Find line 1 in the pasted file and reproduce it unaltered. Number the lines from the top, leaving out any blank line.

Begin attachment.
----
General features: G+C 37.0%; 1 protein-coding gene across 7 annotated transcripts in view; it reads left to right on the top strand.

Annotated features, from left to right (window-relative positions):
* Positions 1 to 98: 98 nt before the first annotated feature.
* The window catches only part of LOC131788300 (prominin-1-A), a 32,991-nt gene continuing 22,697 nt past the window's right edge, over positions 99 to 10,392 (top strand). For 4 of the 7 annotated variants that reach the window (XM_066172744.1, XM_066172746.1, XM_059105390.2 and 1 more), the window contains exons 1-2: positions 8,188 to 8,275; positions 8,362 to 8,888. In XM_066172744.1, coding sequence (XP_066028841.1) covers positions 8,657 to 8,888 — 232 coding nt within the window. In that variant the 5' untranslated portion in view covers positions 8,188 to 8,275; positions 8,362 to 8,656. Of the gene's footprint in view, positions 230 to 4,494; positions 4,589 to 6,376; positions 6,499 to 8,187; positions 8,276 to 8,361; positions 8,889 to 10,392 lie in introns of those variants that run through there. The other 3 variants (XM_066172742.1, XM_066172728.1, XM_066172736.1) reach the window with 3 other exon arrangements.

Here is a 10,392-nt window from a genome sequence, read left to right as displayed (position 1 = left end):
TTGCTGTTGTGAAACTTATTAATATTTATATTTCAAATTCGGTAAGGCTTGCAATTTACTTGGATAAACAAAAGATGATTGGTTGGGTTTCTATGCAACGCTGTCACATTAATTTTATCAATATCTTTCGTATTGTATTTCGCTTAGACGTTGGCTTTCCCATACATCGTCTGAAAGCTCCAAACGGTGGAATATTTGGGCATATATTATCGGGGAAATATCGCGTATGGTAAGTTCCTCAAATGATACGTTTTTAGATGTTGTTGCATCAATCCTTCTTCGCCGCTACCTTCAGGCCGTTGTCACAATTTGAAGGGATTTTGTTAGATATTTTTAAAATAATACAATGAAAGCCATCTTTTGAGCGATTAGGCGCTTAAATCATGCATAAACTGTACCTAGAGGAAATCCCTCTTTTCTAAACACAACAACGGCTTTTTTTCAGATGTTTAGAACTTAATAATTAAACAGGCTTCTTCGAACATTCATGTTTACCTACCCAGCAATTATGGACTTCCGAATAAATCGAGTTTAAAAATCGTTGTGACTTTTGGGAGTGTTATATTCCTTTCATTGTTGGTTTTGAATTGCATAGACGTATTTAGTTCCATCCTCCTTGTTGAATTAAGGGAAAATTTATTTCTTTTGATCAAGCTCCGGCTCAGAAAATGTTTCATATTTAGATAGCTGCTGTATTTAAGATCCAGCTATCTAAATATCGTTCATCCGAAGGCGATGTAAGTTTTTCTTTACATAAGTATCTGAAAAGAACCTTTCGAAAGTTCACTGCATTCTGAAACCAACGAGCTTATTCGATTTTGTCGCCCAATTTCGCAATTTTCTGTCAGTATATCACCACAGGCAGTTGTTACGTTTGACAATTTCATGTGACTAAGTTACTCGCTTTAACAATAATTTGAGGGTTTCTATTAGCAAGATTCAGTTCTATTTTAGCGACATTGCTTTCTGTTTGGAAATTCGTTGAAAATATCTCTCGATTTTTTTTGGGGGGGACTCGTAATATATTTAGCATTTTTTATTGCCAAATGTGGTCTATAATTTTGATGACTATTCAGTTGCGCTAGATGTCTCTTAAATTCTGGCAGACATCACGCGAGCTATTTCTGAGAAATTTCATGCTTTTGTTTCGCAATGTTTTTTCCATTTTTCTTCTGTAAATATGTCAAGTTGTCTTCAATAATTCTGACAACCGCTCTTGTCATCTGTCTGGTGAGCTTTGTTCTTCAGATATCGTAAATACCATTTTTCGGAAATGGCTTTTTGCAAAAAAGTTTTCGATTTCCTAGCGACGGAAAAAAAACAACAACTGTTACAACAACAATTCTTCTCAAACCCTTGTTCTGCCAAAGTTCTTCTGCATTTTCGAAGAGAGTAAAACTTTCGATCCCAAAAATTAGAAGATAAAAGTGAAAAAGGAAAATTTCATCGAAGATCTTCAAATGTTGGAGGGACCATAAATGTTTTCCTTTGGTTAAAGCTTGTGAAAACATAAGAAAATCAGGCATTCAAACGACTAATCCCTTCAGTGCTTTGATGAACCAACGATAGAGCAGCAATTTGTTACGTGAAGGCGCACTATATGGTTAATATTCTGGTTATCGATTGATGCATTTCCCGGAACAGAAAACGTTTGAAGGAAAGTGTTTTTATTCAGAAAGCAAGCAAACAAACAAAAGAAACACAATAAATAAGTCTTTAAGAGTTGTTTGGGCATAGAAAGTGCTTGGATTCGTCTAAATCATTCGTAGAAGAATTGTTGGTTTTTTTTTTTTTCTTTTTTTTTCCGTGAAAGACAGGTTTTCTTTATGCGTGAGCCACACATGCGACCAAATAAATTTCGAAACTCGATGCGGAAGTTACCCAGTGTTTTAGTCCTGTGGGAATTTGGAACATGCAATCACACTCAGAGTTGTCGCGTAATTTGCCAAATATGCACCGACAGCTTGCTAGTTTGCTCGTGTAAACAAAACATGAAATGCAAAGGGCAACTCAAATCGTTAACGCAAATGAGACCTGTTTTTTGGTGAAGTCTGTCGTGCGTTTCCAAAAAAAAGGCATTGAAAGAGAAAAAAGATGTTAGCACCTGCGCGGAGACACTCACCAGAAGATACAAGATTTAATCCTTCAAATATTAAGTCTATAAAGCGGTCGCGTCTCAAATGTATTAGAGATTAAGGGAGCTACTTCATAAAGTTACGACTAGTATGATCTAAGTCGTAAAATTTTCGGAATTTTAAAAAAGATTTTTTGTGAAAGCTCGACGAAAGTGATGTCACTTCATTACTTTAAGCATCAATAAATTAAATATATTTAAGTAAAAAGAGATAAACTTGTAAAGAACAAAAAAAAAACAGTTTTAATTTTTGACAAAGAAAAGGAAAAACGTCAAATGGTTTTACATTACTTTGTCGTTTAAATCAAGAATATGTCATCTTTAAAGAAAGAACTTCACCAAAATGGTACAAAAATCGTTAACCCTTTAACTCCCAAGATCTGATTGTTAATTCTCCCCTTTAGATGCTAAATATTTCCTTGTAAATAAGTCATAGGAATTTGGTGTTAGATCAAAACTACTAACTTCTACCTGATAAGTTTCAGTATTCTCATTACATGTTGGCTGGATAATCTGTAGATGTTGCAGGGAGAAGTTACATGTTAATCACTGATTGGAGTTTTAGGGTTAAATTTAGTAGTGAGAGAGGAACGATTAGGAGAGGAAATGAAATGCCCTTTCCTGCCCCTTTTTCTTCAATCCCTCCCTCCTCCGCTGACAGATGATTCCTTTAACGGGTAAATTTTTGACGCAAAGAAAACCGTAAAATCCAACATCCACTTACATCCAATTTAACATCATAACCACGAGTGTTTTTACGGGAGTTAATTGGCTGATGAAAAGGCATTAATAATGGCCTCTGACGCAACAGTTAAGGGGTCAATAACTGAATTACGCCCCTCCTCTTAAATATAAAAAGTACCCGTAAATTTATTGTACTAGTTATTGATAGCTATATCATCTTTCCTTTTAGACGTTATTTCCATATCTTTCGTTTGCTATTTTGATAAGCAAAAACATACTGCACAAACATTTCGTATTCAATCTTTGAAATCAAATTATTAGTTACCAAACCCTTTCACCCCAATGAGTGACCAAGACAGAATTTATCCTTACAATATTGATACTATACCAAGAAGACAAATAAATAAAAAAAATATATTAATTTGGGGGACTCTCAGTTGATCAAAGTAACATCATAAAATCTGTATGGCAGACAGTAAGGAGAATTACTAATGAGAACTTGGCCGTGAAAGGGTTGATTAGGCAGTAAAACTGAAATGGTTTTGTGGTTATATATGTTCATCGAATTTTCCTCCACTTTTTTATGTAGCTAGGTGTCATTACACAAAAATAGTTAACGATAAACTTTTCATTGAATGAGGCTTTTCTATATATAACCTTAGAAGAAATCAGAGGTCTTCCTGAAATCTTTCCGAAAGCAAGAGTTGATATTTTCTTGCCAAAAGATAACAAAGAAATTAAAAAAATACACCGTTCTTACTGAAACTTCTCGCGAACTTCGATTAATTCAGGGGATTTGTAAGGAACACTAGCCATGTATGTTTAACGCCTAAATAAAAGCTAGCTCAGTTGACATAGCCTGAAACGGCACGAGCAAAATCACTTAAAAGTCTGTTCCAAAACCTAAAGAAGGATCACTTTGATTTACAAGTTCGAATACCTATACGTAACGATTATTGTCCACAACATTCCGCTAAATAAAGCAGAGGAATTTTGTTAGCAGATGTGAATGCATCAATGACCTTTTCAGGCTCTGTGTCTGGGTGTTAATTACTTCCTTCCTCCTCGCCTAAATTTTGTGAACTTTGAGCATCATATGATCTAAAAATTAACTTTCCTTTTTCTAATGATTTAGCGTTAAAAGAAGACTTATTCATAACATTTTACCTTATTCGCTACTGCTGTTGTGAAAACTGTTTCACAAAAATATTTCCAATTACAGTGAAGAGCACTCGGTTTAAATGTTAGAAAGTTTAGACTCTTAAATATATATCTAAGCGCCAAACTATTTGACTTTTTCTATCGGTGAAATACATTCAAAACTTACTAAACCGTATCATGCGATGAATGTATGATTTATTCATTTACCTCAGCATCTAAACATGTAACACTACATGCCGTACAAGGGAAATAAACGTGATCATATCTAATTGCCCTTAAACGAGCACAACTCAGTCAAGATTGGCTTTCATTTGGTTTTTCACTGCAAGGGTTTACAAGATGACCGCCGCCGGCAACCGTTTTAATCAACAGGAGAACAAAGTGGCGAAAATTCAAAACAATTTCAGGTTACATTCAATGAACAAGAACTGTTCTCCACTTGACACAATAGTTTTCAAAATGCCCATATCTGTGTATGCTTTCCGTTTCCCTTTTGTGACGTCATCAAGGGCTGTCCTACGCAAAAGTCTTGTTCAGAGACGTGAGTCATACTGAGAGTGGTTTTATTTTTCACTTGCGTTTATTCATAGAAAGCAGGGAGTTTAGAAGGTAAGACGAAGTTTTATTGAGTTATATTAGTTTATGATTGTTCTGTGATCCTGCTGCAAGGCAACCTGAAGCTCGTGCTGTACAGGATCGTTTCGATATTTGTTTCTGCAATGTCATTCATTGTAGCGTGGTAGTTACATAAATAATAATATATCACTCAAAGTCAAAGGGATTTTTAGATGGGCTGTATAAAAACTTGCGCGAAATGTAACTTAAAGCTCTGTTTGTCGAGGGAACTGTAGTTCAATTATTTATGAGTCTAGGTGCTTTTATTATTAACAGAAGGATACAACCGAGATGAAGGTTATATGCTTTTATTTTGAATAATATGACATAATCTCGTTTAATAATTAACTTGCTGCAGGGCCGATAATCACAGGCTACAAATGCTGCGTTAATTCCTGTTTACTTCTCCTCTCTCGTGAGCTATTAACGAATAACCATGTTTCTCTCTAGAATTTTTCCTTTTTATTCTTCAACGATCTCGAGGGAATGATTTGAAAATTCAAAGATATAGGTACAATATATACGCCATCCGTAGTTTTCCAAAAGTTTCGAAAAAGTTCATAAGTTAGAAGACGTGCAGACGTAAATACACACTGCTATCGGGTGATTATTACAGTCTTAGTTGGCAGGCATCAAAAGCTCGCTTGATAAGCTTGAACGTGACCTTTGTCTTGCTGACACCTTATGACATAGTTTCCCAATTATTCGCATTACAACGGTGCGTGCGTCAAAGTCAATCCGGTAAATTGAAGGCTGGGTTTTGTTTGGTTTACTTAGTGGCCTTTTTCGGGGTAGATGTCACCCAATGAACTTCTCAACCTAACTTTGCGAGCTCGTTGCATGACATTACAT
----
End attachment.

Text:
General features: G+C 37.0%; 1 protein-coding gene across 7 annotated transcripts in view; it reads left to right on the top strand.